Here’s a quick summary of the Five Factor Model from Jordan Peterson (I was interested in the shorthand he used to some up each trait – there’s a slightly longer description of each further down) and an comment about the pitfalls of openness which rangs true to me:
There are five personality traits [“The Five Factor Model”]:
Extroversion – that’s positive emotion;
Neuroticism – that’s negative emotion;
Agreeableness – that’s compassion versus predatory aggression;
Conscientiousness – that’s dutifulness, orderliness;
And then openness – which is intellect (interest in ideas) and creativity.
You might think, the more of that [openness] the better, but no – that isn’t how nature works. You can undo yourself by being open. People who are open have a hard time catalysing their identity, because they’re so… protean. They shift shapes constantly, they’re interested in everything. It makes it very hard for them to pursue one thing.
My observation is that if people are high in negative emotion – so they’re prone to anxiety, for example – then being open can be a curse because when you expose yourself to something that’s unknown… extroversion and openness can drive you forward as a function of curiosity and engagement, but the uncertainty is also… the uncertainty you pay a price for physiologically, because when you face something uncertain, like when you’re angry, your body had to prepare for anything. And that’s expensive and physiologically demanding.Jordan Peterson on The Tim Ferris Show #502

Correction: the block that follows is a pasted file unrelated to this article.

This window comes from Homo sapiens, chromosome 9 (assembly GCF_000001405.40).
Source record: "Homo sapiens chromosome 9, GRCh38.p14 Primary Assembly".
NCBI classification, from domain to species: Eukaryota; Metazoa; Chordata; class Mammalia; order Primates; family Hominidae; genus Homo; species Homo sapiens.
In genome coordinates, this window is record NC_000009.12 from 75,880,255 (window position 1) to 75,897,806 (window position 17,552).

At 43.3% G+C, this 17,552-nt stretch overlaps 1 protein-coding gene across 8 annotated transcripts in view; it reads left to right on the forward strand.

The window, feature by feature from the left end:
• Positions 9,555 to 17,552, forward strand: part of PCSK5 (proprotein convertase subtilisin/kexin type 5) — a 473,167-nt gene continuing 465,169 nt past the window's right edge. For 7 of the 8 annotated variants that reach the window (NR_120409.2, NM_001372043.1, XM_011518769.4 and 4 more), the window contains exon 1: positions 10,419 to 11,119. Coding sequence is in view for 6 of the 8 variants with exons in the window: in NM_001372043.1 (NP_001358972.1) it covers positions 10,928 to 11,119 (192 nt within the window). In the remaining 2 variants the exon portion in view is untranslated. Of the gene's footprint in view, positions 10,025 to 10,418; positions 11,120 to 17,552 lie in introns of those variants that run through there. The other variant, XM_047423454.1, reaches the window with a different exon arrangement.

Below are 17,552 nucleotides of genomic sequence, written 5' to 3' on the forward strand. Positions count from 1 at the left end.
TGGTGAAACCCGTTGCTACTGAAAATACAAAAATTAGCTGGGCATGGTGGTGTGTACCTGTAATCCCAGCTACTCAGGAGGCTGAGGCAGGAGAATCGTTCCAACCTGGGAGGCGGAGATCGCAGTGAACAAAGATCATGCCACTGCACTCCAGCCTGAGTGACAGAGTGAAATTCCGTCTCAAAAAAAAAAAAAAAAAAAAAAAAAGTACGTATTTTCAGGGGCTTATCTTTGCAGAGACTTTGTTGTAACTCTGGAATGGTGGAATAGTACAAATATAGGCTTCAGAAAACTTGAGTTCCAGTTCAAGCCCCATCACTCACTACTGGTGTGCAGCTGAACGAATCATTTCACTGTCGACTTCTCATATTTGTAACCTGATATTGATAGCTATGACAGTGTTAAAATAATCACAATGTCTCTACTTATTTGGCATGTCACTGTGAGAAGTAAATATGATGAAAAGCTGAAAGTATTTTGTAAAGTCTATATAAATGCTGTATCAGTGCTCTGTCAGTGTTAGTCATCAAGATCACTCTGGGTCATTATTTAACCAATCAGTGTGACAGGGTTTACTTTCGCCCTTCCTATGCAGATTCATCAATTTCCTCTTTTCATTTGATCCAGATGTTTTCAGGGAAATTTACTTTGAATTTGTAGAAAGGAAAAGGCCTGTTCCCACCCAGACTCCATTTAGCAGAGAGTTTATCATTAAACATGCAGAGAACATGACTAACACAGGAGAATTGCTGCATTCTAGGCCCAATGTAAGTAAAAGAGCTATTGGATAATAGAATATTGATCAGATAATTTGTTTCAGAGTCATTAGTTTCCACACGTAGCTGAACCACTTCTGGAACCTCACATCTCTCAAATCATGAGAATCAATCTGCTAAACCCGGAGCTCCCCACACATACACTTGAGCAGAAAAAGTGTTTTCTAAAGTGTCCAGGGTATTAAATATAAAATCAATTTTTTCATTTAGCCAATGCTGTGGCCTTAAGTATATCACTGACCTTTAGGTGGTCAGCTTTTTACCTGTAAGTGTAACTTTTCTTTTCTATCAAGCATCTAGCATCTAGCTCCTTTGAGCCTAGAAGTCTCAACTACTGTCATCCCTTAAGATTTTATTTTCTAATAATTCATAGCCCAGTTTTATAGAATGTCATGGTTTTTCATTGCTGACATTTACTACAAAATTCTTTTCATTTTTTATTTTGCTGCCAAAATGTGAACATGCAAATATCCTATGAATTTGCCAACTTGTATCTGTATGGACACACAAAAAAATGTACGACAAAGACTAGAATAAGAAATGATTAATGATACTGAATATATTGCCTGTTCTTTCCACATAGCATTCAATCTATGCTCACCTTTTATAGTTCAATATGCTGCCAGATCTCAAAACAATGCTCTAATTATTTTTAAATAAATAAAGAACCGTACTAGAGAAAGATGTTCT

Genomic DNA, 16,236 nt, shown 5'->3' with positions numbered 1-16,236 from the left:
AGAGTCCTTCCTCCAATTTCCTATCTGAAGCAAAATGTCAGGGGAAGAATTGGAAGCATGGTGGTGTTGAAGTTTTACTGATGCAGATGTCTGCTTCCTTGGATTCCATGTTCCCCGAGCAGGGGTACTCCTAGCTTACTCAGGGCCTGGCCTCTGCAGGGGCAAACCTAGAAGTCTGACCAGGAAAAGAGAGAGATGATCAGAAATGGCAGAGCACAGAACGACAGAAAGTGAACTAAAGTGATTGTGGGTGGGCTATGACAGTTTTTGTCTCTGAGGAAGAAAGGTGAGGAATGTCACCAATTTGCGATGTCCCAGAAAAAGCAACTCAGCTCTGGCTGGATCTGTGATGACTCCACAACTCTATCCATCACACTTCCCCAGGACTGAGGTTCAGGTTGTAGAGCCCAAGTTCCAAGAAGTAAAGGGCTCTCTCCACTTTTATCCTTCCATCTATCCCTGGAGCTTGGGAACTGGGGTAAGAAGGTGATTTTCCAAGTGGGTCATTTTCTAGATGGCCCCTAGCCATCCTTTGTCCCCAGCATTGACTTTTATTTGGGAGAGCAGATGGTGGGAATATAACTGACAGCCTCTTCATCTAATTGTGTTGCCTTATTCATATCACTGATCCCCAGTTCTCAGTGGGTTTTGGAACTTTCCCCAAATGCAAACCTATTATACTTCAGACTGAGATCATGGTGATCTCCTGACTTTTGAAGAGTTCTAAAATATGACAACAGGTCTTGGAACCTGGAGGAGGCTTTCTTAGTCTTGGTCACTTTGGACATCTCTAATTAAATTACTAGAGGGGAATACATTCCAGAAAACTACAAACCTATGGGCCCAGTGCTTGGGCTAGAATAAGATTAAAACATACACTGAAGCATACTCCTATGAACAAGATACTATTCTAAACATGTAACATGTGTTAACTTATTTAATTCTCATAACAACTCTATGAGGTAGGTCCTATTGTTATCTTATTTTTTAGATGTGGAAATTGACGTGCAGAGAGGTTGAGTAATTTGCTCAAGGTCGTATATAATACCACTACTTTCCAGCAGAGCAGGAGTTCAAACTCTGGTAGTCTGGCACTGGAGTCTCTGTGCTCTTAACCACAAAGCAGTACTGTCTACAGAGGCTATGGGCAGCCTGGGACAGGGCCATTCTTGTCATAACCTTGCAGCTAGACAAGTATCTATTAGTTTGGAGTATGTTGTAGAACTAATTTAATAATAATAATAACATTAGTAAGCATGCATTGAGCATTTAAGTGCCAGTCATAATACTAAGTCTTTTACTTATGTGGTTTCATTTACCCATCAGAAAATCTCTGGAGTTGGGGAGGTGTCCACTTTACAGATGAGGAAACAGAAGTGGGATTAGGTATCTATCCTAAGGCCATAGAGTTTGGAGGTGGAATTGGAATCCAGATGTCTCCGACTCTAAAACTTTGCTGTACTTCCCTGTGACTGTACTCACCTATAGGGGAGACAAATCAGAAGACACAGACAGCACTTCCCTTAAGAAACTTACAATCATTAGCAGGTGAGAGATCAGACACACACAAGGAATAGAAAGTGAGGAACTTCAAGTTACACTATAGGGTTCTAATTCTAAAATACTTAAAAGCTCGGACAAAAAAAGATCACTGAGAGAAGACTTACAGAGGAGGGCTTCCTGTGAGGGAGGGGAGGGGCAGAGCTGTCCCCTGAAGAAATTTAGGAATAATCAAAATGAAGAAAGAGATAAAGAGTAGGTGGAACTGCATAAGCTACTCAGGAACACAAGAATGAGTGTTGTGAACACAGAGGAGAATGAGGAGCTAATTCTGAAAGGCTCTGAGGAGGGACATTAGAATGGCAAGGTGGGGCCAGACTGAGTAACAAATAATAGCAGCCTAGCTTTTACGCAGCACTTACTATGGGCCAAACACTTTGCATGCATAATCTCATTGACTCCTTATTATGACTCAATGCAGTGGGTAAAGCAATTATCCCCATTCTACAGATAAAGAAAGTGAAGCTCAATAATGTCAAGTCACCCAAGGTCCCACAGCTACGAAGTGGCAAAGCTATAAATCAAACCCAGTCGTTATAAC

Here’s a slightly fuller description from Britannica:
Extraversion*, sometimes referred to as surgency, is indicated by assertive, energetic, and gregarious behaviours.Encyclopedia Britannica
Neuroticism is essentially equivalent to emotional instability and can be seen in irritable and moody behaviours. Openness to experience, sometimes referred to as intellect, indicates an individual’s inquisitiveness, thoughtfulness, and propensity for intellectually challenging tasks.
Agreeableness is indicated in empathic, sympathetic, and kind behaviours.
Finally, conscientiousness refers to an individual’s sense of responsibility and duty as well as foresight.